Welcome from the Music Department Chair
The art of music can be either a great force for good or a great force for evil. But, when viewed as a treasured gift lovingly bestowed on humanity by God, the Creator, music becomes a sacred trust demanding reflection, understanding and stewardship if one is to maximize this gift. Since God created humankind and music, it should be the thankful joy of Christian musicians to use music in an offering of gratitude for the gift given, an offering refined through dedicated, disciplined study and informed and methodical practice. Please remember that attitude and motivation are critical factors to the success of a musician. The practice room can be a lonely place but is also the place where you develop your skills and where you demonstrate the level of dedication you have to your art. It is our desire, at Washington Adventist University, to provide you with the best possible musical education so that you might better be prepared to add your musical talents in praise of the Creator at a time when the cacophony of the human struggle tends to obliterate the rightful place of music, as extended prayer, in the world.
18 September 2012
Michael Patterson, a senior music piano performance major at Washington Adventist University, and aspiring composer and orchestral conductor spent his summer in South Africa and California - but not at the beach.
After performing as principal oboe and piano soloist with the New England Youth Ensemble in over 25 concerts in South Africa during the month of June, Michael returned to his home in central California and immediately began organizing a concert for his 73-piece ensemble, the PianoForte Symphony Orchestra, first organized by Michael when he was just 18 years old.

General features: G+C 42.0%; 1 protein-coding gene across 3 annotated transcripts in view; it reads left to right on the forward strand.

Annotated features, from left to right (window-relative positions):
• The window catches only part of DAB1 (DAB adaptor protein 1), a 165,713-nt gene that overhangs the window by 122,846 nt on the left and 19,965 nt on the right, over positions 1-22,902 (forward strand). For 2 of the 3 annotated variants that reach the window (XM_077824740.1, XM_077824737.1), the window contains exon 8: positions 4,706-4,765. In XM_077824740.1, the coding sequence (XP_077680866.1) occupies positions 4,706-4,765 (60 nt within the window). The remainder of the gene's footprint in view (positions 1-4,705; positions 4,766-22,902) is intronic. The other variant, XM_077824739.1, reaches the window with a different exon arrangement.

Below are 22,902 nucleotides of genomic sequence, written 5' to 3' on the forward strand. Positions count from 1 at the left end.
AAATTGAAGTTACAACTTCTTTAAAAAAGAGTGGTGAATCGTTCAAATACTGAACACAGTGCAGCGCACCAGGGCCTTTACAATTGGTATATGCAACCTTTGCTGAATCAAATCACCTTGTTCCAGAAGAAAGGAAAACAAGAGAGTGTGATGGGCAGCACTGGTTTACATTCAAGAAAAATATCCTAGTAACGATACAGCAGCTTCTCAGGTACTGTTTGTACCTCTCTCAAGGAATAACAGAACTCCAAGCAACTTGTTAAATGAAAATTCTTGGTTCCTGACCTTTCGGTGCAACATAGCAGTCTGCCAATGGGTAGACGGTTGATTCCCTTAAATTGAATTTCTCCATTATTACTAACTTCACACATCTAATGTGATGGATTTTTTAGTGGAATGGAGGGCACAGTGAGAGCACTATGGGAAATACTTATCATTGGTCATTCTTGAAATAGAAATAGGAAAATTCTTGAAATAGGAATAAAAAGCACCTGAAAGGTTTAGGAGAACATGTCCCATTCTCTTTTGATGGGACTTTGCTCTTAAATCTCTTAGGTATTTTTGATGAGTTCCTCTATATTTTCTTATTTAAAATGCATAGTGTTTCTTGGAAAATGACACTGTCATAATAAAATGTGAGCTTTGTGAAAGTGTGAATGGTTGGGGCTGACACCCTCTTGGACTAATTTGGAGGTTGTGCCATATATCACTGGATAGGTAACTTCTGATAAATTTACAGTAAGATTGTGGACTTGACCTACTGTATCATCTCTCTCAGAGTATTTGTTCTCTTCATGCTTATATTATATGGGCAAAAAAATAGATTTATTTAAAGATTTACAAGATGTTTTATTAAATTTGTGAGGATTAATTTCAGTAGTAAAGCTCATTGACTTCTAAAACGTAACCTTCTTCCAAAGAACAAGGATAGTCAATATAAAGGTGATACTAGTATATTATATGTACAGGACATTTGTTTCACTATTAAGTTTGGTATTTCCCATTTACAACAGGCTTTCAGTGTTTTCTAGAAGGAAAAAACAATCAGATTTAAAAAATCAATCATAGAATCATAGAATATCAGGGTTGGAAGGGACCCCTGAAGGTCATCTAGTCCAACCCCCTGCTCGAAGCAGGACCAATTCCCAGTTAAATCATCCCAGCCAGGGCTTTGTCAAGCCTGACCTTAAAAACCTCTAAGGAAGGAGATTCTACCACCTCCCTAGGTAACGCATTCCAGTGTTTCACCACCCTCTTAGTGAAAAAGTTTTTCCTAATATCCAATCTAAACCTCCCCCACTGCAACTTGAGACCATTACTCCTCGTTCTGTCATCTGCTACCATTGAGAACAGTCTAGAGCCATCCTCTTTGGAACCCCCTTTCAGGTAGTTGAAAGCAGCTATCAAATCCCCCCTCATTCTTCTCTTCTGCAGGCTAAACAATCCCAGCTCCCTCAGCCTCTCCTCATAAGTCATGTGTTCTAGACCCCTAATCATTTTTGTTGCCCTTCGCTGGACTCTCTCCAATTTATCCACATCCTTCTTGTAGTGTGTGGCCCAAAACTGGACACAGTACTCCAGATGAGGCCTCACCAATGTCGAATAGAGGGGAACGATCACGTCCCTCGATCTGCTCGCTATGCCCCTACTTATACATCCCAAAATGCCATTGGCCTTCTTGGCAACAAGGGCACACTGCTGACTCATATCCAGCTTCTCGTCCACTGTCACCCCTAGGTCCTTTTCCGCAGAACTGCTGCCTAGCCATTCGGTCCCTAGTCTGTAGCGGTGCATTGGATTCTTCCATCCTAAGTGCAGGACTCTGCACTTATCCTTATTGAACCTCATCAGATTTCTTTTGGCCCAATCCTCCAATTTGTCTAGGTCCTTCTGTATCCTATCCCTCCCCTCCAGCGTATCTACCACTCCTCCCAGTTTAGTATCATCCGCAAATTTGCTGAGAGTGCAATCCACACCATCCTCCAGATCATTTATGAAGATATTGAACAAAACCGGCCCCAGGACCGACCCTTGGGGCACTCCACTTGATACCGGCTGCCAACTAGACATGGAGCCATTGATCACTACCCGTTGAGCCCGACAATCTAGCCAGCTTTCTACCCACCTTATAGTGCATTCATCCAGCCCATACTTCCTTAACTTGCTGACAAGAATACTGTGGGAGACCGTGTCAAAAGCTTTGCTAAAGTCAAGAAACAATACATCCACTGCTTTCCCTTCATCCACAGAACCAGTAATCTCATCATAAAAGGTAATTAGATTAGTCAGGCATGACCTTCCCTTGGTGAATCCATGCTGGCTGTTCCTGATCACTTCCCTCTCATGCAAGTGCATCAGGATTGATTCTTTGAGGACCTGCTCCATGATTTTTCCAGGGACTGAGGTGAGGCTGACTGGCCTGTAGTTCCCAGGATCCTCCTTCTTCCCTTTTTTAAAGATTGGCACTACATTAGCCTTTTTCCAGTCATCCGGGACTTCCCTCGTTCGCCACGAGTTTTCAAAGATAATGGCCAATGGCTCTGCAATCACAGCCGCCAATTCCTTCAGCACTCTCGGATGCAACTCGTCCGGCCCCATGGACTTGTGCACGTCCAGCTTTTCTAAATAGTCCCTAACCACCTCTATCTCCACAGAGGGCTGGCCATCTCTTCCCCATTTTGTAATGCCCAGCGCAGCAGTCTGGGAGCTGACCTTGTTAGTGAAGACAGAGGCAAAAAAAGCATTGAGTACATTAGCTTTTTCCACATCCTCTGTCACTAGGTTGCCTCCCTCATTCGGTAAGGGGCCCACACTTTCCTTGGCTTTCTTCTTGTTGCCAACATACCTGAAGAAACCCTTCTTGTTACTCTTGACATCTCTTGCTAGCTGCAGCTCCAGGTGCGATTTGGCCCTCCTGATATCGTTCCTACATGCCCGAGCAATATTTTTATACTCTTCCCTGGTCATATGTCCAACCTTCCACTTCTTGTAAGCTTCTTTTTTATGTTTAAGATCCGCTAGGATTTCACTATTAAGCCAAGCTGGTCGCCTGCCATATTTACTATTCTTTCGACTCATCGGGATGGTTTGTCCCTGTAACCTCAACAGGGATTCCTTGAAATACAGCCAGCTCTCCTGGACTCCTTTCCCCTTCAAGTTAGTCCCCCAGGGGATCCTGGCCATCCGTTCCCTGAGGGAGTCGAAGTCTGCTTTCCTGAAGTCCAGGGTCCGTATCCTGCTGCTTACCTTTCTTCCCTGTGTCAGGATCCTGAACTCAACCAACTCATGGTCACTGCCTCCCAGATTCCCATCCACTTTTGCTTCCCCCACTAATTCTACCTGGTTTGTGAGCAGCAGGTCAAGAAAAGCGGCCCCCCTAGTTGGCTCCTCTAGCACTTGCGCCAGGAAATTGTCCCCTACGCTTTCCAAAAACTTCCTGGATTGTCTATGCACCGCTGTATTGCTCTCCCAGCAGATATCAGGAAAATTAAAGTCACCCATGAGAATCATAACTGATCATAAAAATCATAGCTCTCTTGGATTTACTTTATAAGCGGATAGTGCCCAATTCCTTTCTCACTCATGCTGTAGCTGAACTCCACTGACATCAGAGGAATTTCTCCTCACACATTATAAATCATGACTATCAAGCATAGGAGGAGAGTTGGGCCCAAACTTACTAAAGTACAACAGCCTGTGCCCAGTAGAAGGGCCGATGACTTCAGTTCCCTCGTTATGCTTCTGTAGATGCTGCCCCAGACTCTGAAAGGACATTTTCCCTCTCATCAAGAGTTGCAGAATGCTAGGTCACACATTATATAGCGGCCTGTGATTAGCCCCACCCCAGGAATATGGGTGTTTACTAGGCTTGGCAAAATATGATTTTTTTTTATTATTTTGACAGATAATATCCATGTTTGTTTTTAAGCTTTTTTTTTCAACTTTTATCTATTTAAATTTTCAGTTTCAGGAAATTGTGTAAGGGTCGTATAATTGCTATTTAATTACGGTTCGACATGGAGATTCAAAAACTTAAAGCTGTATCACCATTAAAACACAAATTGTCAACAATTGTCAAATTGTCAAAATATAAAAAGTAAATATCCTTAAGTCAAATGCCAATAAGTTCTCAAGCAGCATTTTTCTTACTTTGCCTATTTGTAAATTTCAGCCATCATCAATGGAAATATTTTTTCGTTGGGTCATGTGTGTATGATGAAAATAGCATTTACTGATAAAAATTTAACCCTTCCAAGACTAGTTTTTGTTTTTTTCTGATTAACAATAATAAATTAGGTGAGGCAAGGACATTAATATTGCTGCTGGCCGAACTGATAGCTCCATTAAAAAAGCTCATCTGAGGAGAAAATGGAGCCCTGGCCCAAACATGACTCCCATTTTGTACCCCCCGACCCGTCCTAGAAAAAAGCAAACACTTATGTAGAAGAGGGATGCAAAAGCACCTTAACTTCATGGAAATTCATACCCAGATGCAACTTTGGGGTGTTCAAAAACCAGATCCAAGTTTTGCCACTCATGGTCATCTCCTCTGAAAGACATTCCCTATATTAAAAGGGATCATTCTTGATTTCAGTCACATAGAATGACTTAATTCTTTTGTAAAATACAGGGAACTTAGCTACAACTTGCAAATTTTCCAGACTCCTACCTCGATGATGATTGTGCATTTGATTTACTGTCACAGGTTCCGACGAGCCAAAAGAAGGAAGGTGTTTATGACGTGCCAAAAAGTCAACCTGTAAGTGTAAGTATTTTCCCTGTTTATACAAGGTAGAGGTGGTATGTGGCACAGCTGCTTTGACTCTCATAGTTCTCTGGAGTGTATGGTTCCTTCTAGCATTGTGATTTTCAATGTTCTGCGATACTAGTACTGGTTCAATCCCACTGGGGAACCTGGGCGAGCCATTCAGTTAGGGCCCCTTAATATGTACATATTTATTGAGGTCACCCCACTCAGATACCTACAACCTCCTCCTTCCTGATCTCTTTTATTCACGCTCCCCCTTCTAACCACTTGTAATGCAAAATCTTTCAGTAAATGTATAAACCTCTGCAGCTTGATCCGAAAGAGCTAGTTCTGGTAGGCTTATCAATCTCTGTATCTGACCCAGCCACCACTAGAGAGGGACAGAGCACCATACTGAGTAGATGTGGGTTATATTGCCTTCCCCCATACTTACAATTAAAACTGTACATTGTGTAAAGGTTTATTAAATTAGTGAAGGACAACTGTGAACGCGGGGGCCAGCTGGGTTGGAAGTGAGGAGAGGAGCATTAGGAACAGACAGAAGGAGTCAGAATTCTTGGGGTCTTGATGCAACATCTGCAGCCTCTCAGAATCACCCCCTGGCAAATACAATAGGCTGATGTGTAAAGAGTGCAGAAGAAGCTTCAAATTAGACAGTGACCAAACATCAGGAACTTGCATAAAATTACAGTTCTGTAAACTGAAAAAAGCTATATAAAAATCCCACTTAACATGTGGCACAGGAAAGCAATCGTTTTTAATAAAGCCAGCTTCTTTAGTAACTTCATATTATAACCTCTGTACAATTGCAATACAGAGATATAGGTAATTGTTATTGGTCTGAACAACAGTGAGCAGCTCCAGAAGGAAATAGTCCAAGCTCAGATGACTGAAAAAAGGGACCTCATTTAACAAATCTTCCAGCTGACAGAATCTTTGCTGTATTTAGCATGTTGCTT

13 September 2012
From Takoma Park to Pretoria, Washington Adventist University’s Collegiate Choral and New England Youth Ensemble, serve and inspire through the gift of music.
On their fifth visit to South Africa this summer, partly sponsored by the Adventist Development and Relief Agency, the group performed at the University of South Africa, Pretoria; Witwatersrand University, Johannesburg; University of the Free State, Bloemfontein; and Stellenbosch University. Concerts were also given in four cathedrals – St. George’s, Cape Town; St. Michael and St. George, Grahamstown; St. Michael and All Angels, Queenstown; and St. Paul’s, Durban, among others.
“It was a really great experience” said senior religion and music major, Ramone Griffith. “The concerts were well attended, but getting to interact with the people was one of my favorite parts of this tour.”
On Friday February 17, at 1pm, Grammy award winning conductor Herbert Blomstedt gave a 2 hour lecture and Q&A to a small but intent crowd of approximately 25 in the rehearsal hall of the newly constructed Leroy and Lois Peters Music Center. One of the worlds most respected and revered orchestral directors he is still vibrant and strong at the age of 84, directing the NSO in a series of 3 concerts at the Kennedy Center that weekend.
Sporting a black eye from a minor fall shortly before the first concert, Blomstedt light heartedly opened the session assuring the audience that his black eye was not a result of the critics taking issue with his interpretation of Brukner the night before. Far from it, the critics raved.